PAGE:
I have become a natural at both putting my chopsticks directly into the communal plate to serve myself, and putting any bones from meat I’ve eaten directly onto the table. It’s so simple and natural and without fuss.
China may be synonymous with tea, as per the expression “not for all the tea in China,” but every morning, when I wake up at 5 a.m.-6 a.m., (before my 8 a.m. breakfast at school), I drink Nescafe instant coffee. Starbucks abound here but there are MANY individual cafes, each one quirkier and sweeter than the next. These coffee houses are full of splendid atmosphere but the quality of the drink does not always match the decor. Cafes are still primarily for the Laowai (foreigner) although there is a growing leisure-culture among the younger generation and those with money, in which coffee is part of the day. In any case, the best and cheapest coffee I have found is moments away from my school and, happily, I am a regular!
Family: The family unit is still highly valued in China and respect for elders is taken seriously (although, unfortunately, this is changing slowly, as noted in the section above on youth, the elderly and transportation). There is also great focus on children and Chinese traditions revolve primarily around family. In the past, a home accommodated multiple generations and the father/husband was the indisputable head of the household. Today, the father remains a family decision-maker but no longer exercises absolute control. Another change in family tradition is that children do not always live at home until they are married, and arranged marriage is becoming a thing of the past. Chinese family culture is further discussed in three articles on the website seeingredinchina.com (apologies: domain name expired April 26, 2014):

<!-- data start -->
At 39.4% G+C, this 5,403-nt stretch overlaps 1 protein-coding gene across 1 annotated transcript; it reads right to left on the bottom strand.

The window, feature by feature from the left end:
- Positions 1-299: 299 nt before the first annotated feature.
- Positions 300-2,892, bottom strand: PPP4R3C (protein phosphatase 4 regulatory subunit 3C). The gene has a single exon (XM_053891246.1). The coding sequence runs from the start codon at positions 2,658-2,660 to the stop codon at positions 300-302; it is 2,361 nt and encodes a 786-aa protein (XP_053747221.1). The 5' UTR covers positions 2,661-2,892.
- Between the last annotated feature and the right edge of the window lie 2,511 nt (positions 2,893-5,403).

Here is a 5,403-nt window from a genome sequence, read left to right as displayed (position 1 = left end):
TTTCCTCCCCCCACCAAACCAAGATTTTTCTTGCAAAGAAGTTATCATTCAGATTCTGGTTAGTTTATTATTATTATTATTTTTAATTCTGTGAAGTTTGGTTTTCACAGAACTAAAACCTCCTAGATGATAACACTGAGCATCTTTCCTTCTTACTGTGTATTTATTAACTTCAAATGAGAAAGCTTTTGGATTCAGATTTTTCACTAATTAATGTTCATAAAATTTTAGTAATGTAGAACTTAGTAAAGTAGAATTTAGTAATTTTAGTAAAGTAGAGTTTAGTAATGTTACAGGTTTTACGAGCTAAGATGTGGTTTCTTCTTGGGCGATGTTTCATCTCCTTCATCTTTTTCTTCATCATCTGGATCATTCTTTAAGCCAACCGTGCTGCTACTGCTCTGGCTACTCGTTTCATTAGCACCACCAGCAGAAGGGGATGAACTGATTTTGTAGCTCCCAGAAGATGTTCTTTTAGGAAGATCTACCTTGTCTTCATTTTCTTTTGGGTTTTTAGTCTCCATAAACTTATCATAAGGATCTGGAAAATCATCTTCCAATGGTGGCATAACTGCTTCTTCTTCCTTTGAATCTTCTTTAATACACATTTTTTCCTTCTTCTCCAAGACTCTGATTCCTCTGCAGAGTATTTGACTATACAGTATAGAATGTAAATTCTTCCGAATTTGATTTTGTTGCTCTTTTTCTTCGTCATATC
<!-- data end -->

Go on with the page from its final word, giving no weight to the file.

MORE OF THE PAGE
Typically a family would live in a small compound with 3 buildings opening onto a shared courtyard. The kitchen was considered the center of the home. The entire village typically was made of a few clans who could trace their families back to a common ancestor (this wasn’t the case in cities). This gave people few reasons to ever leave their village, and made it difficult to move to a different village. Some villages would construct ancestral halls to honor their common ancestors which helped to preserve family trees. In such a society, family is more important than any other unit in society, even the government…
Chinese family culture changed during the era of the Cultural Revolution:
… Mao saw the clan and the family as institutions that kept the peasants oppressed so he issued several policies to break down the family structure. Families were made to eat in cafeterias; which meant no home needed a kitchen, children were raised in daycare centers instead of being looked after by relatives, parents were cremated instead of buried, and the ancestor tablets (family records) and ancestral halls were destroyed in the Cultural Revolution.